On Tuesday, Dec. 6, the Marie Curie Middle School invited parents for an hour of code, during which they learned the basics of coding languages like HTML, CSS and Python.
Computer Science Education Week, abbreviated as CSEdWeek, is an internationally recognized week that was started as a way to inspire students from kindergarten to 12th grade to take an interest in computer science. This year marks the second year that M.S 158 is participating by hosting a week of coding and binary activities.
Computer teacher Lyn Parker led the two “hour of code” demonstrations that gave parents the opportunity to participate in fun, interactive coding activities. Participants had the choice between several “drag and drop” exercises: four Minecraft coding games or a Dance Party game that allowed them to program an avatar to do popular dances like the “floss” and the “dab.”
For most of the parents, this was their first time engaging with code, despite their children attending a school with a strong emphasis on computer science. Parker shared that it was a challenging experience for many but ended up being rewarding.
“I wanted them to figure it out, so they had to go step by step by step, really slow, she said. “Then once they got it, they were very happy about accomplishing [it.] It is fun once you finally get it.”
Parker added that it’s important for parents to learn these basic lessons to gain insight into what their children are learning.
“They can have a greater understanding of what their children are doing in school. We encourage the kids to do it at home as well so they [parents] can maybe lend a hand or they can learn from the child.”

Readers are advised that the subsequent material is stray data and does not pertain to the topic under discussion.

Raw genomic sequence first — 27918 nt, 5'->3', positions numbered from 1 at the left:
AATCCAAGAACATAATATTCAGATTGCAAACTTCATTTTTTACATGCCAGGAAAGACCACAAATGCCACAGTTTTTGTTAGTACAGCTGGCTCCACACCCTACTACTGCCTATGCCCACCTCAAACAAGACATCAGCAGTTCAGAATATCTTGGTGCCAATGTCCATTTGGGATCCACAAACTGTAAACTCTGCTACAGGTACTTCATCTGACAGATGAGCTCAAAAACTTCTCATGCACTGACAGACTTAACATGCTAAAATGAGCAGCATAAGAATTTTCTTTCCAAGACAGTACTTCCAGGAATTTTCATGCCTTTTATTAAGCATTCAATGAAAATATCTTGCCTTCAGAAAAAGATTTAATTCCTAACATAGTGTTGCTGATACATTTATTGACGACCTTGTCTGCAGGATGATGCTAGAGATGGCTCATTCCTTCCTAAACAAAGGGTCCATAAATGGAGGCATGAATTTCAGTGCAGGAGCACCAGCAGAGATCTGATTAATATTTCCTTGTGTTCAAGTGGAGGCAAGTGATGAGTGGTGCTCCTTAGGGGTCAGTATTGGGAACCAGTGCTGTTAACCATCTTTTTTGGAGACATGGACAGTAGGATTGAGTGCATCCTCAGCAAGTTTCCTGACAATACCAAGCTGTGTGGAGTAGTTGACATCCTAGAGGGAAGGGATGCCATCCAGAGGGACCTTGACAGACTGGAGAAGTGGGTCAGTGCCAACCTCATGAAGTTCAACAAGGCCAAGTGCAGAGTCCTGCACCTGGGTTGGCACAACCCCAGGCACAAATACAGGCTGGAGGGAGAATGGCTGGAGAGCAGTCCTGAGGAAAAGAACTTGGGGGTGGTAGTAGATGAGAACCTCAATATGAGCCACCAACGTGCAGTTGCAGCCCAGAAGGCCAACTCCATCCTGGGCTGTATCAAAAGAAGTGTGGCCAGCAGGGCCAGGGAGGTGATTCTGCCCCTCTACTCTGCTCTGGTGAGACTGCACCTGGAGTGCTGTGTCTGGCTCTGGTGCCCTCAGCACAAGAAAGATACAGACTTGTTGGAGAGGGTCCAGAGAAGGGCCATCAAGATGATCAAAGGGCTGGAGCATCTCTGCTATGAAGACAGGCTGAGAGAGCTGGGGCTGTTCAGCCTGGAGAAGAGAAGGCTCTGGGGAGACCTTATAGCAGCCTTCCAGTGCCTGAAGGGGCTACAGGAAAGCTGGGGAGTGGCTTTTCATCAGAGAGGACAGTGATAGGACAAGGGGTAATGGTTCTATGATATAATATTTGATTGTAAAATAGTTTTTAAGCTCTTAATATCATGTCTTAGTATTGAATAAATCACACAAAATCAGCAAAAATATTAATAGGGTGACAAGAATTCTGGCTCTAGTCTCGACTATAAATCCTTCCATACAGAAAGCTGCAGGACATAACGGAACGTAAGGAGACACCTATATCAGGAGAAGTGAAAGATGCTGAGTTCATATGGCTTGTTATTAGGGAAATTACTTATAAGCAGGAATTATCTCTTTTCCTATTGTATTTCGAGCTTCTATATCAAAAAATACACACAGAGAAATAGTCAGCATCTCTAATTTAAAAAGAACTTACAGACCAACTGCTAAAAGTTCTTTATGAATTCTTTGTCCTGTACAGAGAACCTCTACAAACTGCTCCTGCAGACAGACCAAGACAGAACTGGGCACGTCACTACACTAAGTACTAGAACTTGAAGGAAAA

Once the hour was over, each parent received a signed certificate of completion to mark their accomplishments.
“Every parent that leaves gets a certificate also because they may not have completed the whole thing, but they got most of it done,” said Parker. “Everyone loves stickers, so no matter how they were, they wanted their certificate with a sticker.”
According to Principal Hank Schandel, parents gave the push for making computer science part of the regular curriculum. Previously, the classes were only offered as an elective.
“I remember my first year as principal there was one parent who asked ‘how come my child doesn’t have access to computer class’ and it was limited seating. But now we changed the program so now we have every sixth grader and every seventh grader [in classes],” said Schandel.
The principal, whose first-grade son also does coding exercises, said that computer science and coding is beneficial for the students to learn.
“One thing that stood out to me is how it’s kinda teaching them to think about their steps ahead. Just being engaged in that [and] the problem solving. They’re learning stuff and they’re having fun with it,” Schandel said.
CSEdWeek continues through Sunday, Dec. 9. By the end of the week, Parker said that the school will have submitted over 1,000 certificates of completion to code.org.